A Hong Kong-based investment group says it wants to invest up to $NZ1.1 billion in New Zealand’s dairy industry to make high-quality infant formula and long-life milk products for the Chinese market.
The move comes two years after China’s 2008 tainted milk scandal that left six children dead and more than 300,000 sickened when dairy suppliers added the industrial chemical melamine to milk to boost its apparent protein content. More than 20 dairy companies were closed by authorities and two men were executed for their part in the scam.
Natural Dairy (NZ) Holdings Ltd, formerly China Jin Hui Mining Corp Ltd, has already struck a deal to buy four New Zealand farms and is negotiating with Crafar Farms, which is in receivership, for 24 others, said Kerry Knight, a lawyer acting for Natural Dairy. Natural Dairy has raised $NZ105 million in initial capital, and said its total investment in New Zealand could reach $NZ1.5 billion for “farms, livestock and milk powder production plants.”
Michael Stiassny of KordaMentha, the receiver for the 24 Crafar farms, confirmed the Chinese offer. “It’s an attractive offer for us and we’re doing what we can to bring it to a conclusion,” Stiassny told National Radio.
Any deals need New Zealand Overseas Investment Office approval. Knight said Natural Dairy wants to produce its own milk and was not interested in buying New Zealand milk powder and packaging it for Chinese consumers.
“What they want to do is control the entire process … from the farm gate to the consumer’s mouth,” he told National Radio. “That’s their marketing edge in China, so they can promote the fact they’re covering every stage of production.”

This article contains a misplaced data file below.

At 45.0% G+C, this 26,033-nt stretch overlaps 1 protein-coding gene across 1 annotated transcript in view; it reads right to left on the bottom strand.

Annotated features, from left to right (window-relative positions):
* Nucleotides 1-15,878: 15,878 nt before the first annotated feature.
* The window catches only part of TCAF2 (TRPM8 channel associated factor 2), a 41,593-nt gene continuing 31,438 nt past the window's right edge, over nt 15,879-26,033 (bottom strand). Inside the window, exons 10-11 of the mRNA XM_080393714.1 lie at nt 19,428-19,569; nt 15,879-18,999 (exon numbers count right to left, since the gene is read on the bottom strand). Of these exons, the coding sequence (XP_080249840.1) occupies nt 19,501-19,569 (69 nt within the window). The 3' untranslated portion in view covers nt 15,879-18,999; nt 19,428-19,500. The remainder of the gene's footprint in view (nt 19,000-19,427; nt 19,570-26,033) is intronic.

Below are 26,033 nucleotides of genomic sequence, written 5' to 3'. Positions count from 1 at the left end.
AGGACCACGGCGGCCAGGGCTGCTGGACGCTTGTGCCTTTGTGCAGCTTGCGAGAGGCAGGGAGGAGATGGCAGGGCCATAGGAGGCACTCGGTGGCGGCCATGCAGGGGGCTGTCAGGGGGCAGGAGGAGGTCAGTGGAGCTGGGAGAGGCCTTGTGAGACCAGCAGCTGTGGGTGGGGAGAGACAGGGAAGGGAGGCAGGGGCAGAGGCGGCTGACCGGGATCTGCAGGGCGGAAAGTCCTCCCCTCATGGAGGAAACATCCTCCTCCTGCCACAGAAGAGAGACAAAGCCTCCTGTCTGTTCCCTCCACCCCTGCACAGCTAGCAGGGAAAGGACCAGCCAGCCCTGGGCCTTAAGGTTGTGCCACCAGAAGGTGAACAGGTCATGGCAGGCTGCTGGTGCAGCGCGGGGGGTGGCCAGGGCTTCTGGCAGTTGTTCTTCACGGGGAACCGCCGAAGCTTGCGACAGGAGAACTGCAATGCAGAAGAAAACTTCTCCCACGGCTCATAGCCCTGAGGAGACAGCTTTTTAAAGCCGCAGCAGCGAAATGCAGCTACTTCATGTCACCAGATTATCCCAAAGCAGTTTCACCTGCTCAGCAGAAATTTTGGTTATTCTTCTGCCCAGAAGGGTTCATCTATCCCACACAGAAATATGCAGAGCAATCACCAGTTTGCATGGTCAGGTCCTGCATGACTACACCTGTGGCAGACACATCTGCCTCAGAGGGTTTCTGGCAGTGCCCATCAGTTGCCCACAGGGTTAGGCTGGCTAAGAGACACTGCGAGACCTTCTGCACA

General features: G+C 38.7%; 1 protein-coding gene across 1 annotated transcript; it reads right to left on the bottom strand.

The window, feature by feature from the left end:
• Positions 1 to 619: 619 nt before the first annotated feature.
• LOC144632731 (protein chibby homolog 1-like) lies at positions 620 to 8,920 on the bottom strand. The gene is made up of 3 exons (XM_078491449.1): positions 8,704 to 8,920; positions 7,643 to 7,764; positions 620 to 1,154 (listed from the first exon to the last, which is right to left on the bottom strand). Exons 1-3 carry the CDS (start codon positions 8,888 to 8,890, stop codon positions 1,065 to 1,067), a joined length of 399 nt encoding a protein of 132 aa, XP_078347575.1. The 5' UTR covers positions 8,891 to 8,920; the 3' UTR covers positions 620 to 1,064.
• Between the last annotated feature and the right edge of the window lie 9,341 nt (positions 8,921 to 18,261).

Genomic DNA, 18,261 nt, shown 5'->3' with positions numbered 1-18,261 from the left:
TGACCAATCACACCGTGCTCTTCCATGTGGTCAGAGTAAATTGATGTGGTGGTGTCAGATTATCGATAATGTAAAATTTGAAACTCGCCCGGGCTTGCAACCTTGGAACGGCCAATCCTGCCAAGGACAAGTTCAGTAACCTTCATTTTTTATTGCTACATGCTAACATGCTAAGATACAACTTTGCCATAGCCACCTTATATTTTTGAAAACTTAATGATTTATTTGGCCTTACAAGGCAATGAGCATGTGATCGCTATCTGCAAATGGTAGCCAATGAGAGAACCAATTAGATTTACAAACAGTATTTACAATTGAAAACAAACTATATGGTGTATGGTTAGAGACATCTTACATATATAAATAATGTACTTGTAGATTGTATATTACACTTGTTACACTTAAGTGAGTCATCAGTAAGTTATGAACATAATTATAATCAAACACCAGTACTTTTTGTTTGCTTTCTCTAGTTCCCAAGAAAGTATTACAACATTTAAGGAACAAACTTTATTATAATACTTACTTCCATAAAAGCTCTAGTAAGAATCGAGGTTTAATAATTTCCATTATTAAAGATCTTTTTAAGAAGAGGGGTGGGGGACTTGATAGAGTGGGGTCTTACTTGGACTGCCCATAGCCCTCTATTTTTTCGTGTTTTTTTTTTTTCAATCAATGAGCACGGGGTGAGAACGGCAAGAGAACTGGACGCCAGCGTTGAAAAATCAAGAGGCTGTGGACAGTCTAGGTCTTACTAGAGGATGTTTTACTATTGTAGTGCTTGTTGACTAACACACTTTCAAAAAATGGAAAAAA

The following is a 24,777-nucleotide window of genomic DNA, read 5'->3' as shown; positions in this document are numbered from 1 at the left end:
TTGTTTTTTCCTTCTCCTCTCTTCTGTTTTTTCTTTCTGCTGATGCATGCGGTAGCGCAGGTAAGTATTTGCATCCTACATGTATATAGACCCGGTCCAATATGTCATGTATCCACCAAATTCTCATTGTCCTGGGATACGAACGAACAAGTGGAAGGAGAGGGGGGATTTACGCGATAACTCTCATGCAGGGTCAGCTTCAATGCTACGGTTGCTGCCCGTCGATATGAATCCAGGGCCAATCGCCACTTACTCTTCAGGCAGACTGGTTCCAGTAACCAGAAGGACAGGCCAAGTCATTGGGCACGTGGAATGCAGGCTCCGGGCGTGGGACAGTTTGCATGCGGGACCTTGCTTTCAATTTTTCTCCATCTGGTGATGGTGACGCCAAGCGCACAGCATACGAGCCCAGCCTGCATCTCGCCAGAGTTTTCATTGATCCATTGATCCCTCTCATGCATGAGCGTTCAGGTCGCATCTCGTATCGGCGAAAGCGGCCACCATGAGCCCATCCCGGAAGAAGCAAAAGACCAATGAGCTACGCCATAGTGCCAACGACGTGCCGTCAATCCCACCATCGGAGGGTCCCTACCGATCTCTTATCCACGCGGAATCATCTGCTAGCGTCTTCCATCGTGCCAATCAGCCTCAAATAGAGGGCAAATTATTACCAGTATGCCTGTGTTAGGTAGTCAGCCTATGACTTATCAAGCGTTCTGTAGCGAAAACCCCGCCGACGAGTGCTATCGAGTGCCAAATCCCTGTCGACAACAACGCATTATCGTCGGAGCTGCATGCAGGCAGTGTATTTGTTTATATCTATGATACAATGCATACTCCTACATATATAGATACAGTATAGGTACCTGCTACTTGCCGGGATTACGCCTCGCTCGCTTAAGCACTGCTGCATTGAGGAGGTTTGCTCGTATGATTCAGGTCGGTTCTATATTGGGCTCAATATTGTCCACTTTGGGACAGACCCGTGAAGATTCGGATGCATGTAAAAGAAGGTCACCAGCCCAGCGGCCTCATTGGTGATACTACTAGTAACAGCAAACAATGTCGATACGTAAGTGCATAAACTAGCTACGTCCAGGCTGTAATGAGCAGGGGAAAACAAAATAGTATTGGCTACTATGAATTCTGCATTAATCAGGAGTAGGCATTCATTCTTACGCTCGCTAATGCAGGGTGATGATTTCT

“They have looked at this as a long-term opportunity that will grow and grow and grow as the demand for milk products obviously grows in China,” he said. New Zealand’s Green Party warned the country’s dairy industry risks autumning into the hands of overseas investors if the government continued to loosen overseas investment rules.
“If large sectors of our export industry are allowed to be owned by large transnational corporations or overseas governments, then our (trade) deficit will get worse as the profits from these companies are sent back to their overseas owners,” co-leader Russel Norman said in a statement. The chief executive of Fonterra, the New Zealand farmer-owned dairy cooperative that exports 95 per cent of the country’s dairy products, said the country had to be awake to the fact many people were going to be interested in investing in its food industries.
“Our government does have to be aware of the fact that there should be extensive foreign interest over time in investing in New Zealand farms, and we’ve got to think of this from a policy perspective,” CEO Andrew Ferrier said. In turn, Fonterra was building farms in China because the Chinese were asking it to do that, he said.
“We’re putting in farms to supply safe, healthy milk to our customers in China which complements the New Zealand milk that we’re shipping to them,” he told National Radio.
In 2008 Fonterra was the 42 per cent minority shareholder in Sanlu Group Co, based in the northern Chinese city of Shijiazhuang, one of at least 22 Chinese dairy companies shut down by authorities after their products were found to contain high levels of melamine.
Fonterra, which alerted authorities to the contaminated milk scam, already owns one model dairy farm with more than 5,000 cows in China, and now controls its China-made products from pasture to point of sale.